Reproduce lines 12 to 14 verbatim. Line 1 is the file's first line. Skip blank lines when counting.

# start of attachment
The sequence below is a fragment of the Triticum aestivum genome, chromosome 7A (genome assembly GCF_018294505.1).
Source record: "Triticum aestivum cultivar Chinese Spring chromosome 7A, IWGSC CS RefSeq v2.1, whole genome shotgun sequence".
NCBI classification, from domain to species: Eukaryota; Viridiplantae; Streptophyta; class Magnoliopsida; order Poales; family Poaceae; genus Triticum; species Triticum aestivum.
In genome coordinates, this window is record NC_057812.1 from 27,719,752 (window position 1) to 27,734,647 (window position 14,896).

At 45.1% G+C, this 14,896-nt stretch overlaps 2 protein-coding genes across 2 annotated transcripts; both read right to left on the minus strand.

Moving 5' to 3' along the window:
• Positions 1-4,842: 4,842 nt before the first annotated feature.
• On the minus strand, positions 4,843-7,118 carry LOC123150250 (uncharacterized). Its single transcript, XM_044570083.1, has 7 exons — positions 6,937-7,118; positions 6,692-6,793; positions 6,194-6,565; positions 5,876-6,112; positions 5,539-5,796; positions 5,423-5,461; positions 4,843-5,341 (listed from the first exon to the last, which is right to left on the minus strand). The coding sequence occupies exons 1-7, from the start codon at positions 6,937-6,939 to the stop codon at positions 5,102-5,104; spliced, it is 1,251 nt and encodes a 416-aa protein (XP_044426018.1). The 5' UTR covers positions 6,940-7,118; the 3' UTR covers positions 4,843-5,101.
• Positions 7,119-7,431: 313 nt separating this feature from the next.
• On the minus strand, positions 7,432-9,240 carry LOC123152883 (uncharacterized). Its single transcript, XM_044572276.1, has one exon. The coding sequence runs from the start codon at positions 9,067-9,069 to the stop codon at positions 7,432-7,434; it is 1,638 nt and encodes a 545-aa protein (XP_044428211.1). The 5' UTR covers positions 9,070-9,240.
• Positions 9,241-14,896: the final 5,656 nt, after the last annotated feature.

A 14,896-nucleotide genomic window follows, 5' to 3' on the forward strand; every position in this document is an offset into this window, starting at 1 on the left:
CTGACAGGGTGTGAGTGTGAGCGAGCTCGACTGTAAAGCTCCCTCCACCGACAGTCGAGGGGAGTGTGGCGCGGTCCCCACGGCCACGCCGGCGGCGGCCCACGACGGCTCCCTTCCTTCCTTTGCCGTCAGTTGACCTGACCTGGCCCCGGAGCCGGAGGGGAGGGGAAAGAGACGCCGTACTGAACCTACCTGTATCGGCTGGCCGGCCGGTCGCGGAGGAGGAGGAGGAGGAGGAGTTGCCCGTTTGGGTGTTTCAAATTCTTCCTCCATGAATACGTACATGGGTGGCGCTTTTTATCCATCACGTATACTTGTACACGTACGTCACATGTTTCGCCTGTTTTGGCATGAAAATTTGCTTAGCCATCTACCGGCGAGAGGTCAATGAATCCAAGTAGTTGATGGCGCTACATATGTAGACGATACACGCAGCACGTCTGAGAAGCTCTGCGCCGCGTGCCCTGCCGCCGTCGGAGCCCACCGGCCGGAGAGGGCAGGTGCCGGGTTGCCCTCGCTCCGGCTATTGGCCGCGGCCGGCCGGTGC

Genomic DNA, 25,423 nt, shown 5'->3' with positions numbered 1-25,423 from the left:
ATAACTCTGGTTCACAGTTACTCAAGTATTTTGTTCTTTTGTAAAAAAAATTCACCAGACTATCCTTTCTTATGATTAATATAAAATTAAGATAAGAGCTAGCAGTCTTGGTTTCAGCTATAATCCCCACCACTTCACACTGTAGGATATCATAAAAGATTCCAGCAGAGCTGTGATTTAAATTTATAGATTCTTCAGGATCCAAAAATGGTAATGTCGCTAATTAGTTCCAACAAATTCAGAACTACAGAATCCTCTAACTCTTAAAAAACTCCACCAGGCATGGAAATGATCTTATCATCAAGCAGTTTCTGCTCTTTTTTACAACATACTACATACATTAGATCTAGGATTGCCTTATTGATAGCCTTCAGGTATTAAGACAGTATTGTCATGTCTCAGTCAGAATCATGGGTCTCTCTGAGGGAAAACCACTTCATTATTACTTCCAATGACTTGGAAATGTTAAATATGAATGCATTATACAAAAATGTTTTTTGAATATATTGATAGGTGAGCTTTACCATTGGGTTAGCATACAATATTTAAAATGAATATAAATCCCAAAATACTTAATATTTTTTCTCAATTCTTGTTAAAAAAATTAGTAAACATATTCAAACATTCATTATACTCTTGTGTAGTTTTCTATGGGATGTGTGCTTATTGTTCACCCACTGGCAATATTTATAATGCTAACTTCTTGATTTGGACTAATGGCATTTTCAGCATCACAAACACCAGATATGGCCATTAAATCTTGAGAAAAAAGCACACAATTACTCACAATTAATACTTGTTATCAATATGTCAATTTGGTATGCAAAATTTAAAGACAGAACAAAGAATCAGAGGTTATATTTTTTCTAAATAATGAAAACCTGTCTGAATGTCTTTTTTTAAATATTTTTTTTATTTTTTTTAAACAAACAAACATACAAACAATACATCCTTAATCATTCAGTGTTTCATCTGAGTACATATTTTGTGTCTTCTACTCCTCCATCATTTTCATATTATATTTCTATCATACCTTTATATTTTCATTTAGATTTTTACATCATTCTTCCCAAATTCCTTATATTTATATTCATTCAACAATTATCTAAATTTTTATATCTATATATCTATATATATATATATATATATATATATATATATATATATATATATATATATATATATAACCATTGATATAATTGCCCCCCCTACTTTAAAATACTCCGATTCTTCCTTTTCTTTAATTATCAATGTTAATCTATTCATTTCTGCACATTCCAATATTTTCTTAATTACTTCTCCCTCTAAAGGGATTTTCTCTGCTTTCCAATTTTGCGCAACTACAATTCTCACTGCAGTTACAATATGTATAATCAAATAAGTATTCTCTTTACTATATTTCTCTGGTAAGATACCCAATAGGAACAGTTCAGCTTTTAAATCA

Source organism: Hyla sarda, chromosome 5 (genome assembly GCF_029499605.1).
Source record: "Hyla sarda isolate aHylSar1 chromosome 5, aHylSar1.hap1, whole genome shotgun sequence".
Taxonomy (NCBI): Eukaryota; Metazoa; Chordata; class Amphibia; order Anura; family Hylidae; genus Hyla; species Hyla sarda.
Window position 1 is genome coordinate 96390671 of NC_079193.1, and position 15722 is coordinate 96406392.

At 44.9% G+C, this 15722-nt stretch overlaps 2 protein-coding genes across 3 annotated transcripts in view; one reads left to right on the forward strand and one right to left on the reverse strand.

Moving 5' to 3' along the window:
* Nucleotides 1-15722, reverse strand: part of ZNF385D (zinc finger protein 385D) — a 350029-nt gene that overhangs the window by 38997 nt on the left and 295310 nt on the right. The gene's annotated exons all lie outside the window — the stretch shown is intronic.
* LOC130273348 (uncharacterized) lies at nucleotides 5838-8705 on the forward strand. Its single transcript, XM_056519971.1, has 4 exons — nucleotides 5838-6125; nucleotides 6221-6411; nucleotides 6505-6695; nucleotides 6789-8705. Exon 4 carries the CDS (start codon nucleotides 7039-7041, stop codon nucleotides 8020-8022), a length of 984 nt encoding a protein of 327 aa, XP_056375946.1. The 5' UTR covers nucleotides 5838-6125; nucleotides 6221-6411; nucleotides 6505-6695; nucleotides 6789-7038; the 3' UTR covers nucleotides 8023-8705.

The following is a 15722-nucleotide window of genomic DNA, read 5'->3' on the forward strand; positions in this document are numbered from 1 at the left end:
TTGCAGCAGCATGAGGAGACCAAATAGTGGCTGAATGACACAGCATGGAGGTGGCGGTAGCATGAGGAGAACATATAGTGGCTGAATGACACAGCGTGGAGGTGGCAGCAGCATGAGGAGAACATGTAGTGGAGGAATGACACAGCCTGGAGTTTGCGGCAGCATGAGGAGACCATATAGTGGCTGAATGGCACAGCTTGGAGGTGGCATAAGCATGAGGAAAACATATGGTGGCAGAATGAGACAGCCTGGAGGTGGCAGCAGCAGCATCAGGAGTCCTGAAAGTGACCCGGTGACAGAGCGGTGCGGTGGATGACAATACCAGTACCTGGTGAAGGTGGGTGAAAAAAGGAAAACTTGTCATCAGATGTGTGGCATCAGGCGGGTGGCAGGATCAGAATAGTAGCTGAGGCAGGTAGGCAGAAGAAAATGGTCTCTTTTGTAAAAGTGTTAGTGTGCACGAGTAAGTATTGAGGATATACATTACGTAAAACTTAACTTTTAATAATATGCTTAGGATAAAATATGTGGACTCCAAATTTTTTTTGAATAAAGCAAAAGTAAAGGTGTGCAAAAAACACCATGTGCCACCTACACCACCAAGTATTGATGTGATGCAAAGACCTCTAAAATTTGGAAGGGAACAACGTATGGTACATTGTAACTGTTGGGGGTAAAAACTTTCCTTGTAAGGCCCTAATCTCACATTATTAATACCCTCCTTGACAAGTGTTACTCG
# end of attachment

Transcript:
A 14,896-nucleotide genomic window follows, 5' to 3' on the forward strand; every position in this document is an offset into this window, starting at 1 on the left:
CTGACAGGGTGTGAGTGTGAGCGAGCTCGACTGTAAAGCTCCCTCCACCGACAGTCGAGGGGAGTGTGGCGCGGTCCCCACGGCCACGCCGGCGGCGGCCCACGACGGCTCCCTTCCTTCCTTTGCCGTCAGTTGACCTGACCTGGCCCCGGAGCCGGAGGGGAGGGGAAAGAGACGCCGTACTGAACCTACCTGTATCGGCTGGCCGGCCGGTCGCGGAGGAGGAGGAGGAGGAGGAGTTGCCCGTTTGGGTGTTTCAAATTCTTCCTCCATGAATACGTACATGGGTGGCGCTTTTTATCCATCACGTATACTTGTACACGTACGTCACATGTTTCGCCTGTTTTGGCATGAAAATTTGCTTAGCCATCTACCGGCGAGAGGTCAATGAATCCAAGTAGTTGATGGCGCTACATATGTAGACGATACACGCAGCACGTCTGAGAAGCTCTGCGCCGCGTGCCCTGCCGCCGTCGGAGCCCACCGGCCGGAGAGGGCAGGTGCCGGGTTGCCCTCGCTCCGGCTATTGGCCGCGGCCGGCCGGTGC

Genomic DNA, 25,423 nt, shown 5'->3' with positions numbered 1-25,423 from the left: